We propose a clustered randomized controlled trial in which we expose participants to one out of three versions of the same soap opera: The first version is designed to change social norms that justify IPV to control behaviors that are seen as undesirable (“norms campaign kit”). The second version features anger management and non-violent coping skills (“resilience campaign kit”) designed to increase men’s resilience to acute stressors that may trigger violent impulses. The third version is a placebo treatment that delivers messages unrelated to intimate partner violence (“placebo campaign kit”). We further randomize whether participants in either the norms or placebo treatments are exposed to the campaign kits privately, on a small electronic device, or publicly, in a community setting.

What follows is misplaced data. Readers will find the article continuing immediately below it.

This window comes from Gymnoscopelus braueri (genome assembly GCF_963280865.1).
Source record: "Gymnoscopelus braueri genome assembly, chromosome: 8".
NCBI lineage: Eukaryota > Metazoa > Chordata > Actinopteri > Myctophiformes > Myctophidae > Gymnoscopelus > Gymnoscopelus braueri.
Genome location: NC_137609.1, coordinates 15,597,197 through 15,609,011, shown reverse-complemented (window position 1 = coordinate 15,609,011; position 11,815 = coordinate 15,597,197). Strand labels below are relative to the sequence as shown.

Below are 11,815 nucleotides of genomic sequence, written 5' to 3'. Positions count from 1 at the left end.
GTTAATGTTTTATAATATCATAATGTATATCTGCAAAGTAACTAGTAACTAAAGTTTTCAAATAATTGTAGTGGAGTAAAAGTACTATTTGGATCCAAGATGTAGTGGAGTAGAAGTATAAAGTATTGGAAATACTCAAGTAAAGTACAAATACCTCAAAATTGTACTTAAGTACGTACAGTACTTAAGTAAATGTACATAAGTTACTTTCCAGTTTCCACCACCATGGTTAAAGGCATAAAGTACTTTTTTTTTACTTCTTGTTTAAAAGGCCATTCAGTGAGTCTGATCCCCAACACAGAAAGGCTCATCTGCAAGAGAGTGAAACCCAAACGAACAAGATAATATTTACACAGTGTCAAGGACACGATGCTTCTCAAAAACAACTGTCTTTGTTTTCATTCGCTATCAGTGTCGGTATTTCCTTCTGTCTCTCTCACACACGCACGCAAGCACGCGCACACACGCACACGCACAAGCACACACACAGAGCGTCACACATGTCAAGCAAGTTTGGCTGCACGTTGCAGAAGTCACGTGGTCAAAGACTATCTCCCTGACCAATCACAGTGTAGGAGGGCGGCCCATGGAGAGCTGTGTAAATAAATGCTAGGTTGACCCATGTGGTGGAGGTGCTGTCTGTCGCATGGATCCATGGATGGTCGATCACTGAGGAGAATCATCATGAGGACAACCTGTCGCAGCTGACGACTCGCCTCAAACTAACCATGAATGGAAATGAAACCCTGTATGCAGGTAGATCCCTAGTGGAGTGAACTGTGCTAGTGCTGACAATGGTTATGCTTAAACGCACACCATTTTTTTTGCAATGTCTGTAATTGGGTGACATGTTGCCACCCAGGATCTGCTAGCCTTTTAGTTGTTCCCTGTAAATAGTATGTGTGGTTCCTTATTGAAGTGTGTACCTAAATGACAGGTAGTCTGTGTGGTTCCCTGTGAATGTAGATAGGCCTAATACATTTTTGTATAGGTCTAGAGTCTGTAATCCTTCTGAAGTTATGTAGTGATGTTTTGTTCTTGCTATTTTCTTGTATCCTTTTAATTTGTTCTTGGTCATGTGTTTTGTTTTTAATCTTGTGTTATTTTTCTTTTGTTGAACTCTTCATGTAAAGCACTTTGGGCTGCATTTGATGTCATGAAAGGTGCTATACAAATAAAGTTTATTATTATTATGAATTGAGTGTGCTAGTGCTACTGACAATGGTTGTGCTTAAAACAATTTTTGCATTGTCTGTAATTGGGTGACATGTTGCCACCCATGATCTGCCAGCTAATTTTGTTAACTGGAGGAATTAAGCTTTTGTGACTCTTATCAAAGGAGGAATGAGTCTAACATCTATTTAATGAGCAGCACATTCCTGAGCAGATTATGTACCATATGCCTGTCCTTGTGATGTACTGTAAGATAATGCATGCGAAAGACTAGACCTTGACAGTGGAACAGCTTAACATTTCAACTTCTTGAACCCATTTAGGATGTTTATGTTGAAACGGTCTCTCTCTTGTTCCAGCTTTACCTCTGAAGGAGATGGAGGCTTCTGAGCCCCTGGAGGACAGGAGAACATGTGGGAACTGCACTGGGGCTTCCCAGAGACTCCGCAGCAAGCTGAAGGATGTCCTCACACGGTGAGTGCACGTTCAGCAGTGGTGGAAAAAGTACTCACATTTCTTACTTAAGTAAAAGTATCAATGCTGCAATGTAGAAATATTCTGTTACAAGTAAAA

We aim to test for heterogeneity by income, and baseline norms. We elicit baseline norms through vignette-style stories, in which either a high- or low-income husband instructs his wife not to do a certain action, which she might or might not follow. We elicit respondents’ first- and second-order beliefs about the likelihood and social acceptability of disciplining in the case that the wife does or does not follow the husband’s instruction. This will allow us to measure community-level norms about violence. We will test for heterogeneity by these norms if we find meaningful baseline variation.